Is an over-reliance on punitive school discipline policies pushing children out of education and into the criminal justice system?
For the first time, a US congressional panel is looking into what the American Civil Liberties Union calls a disturbing trend - one that criminalises rather than educates many US children.
"Kids are being kicked out for very minor offences very often .... There are kids who have been arrested in New York City for writing on a desk .... The problem starts with something that is clearly not a violation of the law and then escalates .... For example, we've seen cases where some kid is violating the school dress code, a police officer will question them and that escalates into ultimately the kid being handcuffed."
- Dennis Parker, from the American Civil Liberties Union
The so-called 'school to prison pipeline' has been linked to zero tolerance policies that remove teachers' discretion over how to discipline student misbehaviour.
School-based arrests, disciplinary alternative schools and secured detention are also blamed.
Campaigners say the policy has seen children suspended for minor infractions - marginalising at-risk youth and denying them access to education.
They add that it leaves them more likely to end up in prison as adults.
What is more, the burden of the trend falls disproportionately on students of colour.
Edward Ward, a Chicago youth organiser, explains: "I’ve actually seen where in schools they treat the students like prisoners. And when you treat students like prisoners or criminals, you don't get results, you get consequences.
"And so as a result of the students constantly being treated like criminals, their voices are not being heard, they are being suspended for minor infractions such as not wearing the proper identification around their necks, when they come to school late they are being placed in these detention centres, where it seems like it is solitary confinement.
"Research shows that students of colour are being suspended more frequently than white students for minor infractions."
So, is there a school to prison pipeline in the US?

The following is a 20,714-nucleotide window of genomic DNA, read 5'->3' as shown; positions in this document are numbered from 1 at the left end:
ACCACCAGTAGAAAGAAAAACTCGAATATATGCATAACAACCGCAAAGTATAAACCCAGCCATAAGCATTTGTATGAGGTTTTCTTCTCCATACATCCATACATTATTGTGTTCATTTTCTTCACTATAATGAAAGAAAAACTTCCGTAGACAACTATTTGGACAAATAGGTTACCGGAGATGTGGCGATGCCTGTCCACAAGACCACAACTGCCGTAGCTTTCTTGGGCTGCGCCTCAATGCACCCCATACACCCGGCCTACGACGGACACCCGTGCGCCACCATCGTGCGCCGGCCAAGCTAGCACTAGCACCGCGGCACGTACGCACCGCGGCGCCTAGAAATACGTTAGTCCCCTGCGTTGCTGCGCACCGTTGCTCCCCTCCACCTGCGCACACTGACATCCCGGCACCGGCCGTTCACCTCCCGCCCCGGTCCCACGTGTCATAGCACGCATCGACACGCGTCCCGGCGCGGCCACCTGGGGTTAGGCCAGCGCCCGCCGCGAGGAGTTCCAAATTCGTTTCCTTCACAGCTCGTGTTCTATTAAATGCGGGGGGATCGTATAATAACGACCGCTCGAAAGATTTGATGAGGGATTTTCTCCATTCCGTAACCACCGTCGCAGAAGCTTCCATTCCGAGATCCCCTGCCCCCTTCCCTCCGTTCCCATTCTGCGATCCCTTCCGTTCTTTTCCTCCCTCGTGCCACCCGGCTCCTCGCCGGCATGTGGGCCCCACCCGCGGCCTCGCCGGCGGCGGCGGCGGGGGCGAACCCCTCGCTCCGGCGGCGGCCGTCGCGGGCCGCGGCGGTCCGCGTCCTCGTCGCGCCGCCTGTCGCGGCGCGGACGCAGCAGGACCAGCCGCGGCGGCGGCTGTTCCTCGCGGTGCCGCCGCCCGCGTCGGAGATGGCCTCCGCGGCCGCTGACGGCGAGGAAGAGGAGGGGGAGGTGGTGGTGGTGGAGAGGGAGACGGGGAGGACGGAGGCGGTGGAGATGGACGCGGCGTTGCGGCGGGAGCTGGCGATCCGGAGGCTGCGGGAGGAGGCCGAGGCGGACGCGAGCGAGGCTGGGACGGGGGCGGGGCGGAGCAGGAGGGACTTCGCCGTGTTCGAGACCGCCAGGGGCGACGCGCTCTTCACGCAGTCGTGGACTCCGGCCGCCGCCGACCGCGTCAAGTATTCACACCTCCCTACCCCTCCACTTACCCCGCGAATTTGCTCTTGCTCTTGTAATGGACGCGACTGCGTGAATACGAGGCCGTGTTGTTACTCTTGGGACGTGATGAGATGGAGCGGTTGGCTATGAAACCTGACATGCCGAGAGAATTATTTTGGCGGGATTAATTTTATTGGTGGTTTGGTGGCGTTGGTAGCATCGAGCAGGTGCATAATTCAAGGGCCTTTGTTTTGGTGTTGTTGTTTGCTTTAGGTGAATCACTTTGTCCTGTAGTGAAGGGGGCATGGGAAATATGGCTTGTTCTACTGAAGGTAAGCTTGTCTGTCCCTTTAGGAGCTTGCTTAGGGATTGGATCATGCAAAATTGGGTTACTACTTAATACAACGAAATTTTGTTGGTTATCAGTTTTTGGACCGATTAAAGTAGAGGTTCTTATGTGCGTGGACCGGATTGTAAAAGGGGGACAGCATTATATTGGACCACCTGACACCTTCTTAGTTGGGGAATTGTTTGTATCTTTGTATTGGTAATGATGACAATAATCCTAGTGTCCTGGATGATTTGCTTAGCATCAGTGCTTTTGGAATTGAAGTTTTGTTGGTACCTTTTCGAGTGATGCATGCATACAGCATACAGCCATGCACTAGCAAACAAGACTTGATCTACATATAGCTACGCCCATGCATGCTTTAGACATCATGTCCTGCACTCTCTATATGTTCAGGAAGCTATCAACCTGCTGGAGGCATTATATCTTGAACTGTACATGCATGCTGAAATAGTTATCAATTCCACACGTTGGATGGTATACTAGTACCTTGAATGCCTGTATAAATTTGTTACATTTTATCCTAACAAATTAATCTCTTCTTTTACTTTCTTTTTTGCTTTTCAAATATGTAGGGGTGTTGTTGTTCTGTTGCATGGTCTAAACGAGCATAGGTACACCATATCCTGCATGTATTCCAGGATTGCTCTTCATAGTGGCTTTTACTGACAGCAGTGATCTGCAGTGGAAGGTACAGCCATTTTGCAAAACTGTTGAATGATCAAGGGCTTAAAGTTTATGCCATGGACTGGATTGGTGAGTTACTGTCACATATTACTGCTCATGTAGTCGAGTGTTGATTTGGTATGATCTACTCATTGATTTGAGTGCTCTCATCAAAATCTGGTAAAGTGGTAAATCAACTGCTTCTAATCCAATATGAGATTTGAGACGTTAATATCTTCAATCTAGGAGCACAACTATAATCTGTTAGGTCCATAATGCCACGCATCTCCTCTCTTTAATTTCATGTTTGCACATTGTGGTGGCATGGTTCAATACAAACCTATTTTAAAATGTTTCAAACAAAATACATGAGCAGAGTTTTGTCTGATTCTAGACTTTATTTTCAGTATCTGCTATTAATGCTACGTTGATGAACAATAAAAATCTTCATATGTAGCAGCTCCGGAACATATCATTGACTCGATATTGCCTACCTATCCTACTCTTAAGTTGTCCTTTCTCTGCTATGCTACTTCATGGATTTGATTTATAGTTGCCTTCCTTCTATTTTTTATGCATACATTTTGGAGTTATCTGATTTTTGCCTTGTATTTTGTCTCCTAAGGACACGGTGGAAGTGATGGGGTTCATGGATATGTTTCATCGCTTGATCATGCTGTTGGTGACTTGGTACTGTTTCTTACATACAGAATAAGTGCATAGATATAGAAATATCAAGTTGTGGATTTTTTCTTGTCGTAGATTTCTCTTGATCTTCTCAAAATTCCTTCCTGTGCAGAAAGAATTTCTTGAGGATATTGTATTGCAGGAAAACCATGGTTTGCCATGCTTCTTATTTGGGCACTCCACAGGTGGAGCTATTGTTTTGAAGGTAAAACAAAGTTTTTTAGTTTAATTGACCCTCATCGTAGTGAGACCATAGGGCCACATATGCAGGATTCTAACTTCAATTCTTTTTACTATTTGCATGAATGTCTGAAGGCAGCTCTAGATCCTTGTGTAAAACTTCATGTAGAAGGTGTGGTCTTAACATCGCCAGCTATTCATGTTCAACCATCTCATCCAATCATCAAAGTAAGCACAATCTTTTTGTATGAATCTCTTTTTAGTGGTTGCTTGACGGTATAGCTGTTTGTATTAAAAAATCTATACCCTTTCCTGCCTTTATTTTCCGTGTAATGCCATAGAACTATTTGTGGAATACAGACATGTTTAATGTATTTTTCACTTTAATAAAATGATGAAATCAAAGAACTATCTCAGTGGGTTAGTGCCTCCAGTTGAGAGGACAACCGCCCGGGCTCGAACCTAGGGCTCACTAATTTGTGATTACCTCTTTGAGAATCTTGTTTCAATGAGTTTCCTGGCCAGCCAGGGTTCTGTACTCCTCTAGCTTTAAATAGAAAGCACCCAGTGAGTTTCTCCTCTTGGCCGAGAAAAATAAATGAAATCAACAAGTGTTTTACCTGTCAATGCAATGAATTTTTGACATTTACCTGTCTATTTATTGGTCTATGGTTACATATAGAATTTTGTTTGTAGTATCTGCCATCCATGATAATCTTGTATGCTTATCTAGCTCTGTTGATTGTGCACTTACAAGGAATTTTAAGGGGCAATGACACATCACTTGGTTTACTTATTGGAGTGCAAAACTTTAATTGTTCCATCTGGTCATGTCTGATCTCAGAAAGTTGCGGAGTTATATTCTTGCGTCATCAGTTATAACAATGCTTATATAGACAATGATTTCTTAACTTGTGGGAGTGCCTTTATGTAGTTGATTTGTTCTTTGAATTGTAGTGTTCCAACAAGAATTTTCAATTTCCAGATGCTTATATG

Joining the show to discuss this are guests: Dennis Parker, the director of the Racial Justice Programme at the American Civil Liberties Union, and Hubert Williams, the former president of the Police Foundation.
Also on this show, more on the HSBC money laundering scandal and just how that helped Mexico's booming drug cartels.
On Tuesday, the bank agreed a settlement of $1.9bn - a record amount, but still a drop in the ocean in terms of HSBC's worth.
But it also emerged that between 2002 and 2009, HSBC had classified Mexico as the lowest risk in its money-laundering rankings - allowing cartels to escape reviews of cash transfers.
In all, it is thought that hundreds of millions of dollars from Mexican drug gangs - and especially the Sinaloa cartel - was allowed to flow into the US, even though the bank had the resources to limit the risk.
And HSBC is not the only bank that has helped the cartels. In 2010, the US Wachovia bank was sanctioned for failing to properly monitor more than $378bn worth of exchanged cash from Mexico.
Peter Watt is the author of Drug War Mexico and is investigating the role of the financial industry in the rise of Mexico's cartels. We ask him how HSBC became the preferred bank for the drug gangs.
|"The banks, because of the [global financial] crisis, they need these liquid assets, and along come these organised crime syndicates and they are giving the banks cash essentially. It props [the banks] up and it gives them liquid assets. I spoke to one former financial crime investigator from Scotland Yard a few weeks ago and he suggested to me that really no Western governments are going to clamp down on this because the banks need those assets otherwise they are going to go under .... So, in some cases the banks are looking the other way, in some cases they are actively seeking out hot money."
Peter Watt, the author of Drug War Mexico